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Profile of Religion Professor Richard Sugarman

Religion professor Richard Sugarman

Reporter Ken Picard profiles religion professor Richard Sugarman in the most recent issue of Seven Days. In the article titled "The Wondering Jew," Picard writes the folllowing:

Sugarman’s classes are fun in part because they’re packed with interesting trivia: “The first course devoted to the study of the Holocaust was taught at which university?” he asks. It was UVM. Sugarman’s old friend, the late Raul Hilberg, created the course for what later became the university’s Center for Holocaust Studies.

“Anybody minoring in the Holocaust? Anyone? No?” Sugarman asks, looking around the room. When no hands go up, he gives a resigned shrug. His disappointment is understandable. Sugarman grew up in a predominantly Orthodox Jewish neighborhood in north Buffalo, N.Y., where one in every four residents was a “DP,” or displaced person, tattooed with a number from a Nazi death camp.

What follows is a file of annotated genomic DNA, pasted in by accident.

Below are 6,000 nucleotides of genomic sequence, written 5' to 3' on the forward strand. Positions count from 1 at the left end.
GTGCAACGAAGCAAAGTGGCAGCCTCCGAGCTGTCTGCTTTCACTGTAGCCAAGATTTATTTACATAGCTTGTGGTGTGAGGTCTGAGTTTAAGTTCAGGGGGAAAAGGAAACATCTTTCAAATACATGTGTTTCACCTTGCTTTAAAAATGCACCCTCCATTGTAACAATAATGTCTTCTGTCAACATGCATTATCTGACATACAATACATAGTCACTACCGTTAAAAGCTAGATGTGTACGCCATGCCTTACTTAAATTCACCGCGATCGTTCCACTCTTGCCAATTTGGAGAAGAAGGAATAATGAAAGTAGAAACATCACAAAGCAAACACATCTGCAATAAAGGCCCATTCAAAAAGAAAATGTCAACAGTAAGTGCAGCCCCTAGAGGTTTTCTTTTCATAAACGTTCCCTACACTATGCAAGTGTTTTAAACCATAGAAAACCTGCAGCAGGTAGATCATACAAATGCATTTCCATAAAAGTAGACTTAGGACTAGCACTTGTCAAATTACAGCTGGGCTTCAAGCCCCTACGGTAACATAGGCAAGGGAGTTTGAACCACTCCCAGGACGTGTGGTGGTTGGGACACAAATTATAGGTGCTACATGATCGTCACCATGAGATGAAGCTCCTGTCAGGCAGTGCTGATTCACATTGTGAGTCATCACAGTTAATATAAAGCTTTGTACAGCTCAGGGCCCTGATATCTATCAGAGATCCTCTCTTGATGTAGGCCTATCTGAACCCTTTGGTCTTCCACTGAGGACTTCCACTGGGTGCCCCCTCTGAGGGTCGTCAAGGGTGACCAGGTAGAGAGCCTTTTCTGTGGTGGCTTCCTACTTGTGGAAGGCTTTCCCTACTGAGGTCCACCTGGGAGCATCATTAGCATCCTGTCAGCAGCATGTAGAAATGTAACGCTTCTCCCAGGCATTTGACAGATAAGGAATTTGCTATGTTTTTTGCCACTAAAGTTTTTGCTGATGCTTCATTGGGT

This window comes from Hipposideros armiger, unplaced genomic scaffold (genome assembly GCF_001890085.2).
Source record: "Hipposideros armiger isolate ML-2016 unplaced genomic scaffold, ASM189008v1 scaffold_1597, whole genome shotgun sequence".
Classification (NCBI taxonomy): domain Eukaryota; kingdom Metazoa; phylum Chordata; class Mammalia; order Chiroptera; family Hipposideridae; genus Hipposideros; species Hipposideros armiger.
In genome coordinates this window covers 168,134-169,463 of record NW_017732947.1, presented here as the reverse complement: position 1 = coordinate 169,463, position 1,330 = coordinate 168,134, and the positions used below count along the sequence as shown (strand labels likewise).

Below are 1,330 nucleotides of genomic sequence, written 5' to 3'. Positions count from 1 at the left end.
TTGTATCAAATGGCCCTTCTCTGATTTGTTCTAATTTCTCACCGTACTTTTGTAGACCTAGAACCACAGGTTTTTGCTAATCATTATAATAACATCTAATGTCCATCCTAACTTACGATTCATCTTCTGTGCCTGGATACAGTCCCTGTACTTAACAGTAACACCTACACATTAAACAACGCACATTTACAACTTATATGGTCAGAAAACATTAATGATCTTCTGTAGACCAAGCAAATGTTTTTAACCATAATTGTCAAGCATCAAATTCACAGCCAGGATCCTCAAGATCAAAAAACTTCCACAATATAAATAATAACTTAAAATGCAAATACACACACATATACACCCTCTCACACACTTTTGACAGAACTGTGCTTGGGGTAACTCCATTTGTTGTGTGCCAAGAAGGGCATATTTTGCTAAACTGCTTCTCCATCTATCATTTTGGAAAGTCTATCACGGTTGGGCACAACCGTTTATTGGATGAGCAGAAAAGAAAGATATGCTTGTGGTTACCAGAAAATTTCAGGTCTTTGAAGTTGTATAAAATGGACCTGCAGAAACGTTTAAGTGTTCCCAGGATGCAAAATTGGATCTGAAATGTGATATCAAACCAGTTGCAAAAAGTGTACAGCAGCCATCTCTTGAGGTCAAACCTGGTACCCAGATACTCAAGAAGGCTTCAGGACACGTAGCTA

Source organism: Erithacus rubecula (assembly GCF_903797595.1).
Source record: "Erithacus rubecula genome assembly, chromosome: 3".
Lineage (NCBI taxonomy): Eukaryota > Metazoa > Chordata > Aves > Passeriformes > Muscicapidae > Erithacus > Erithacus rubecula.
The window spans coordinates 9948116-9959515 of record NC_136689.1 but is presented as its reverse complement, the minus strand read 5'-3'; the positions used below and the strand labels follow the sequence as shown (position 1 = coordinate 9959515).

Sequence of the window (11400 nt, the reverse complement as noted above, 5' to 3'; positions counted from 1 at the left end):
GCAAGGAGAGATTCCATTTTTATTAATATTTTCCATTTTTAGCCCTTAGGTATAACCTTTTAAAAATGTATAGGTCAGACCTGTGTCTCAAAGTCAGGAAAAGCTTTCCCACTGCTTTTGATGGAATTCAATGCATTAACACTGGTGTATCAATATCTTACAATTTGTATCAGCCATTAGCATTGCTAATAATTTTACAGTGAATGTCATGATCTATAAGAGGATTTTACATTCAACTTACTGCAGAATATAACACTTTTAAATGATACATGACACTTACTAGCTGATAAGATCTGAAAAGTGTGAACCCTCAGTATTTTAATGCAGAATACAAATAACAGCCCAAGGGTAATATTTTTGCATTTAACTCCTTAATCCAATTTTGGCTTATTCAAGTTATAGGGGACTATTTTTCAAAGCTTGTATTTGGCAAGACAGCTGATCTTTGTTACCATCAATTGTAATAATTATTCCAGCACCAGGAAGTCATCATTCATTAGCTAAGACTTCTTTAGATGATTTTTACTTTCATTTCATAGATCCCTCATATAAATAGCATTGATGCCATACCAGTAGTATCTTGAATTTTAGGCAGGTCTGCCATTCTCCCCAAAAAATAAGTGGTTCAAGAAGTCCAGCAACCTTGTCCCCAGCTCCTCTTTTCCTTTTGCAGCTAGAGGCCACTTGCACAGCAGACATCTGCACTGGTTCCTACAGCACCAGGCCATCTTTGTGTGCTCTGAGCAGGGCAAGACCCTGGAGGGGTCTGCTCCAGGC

Sugarman’s most intriguing questions are the ones without easy answers: those about the meaning of life and death, the phenomenon of time, and our duty to create a better world. He teaches in the religion department, but his formal training at Yale University and much of his published scholarship since then have been in philosophy. Notably, he’s a world-renowned expert on the Lithuanian-born philosopher Emmanuel Levinas (1906-95), whom Sugarman calls “the preeminent post-Holocaust Jewish philosopher.”  

Read the entire article here.

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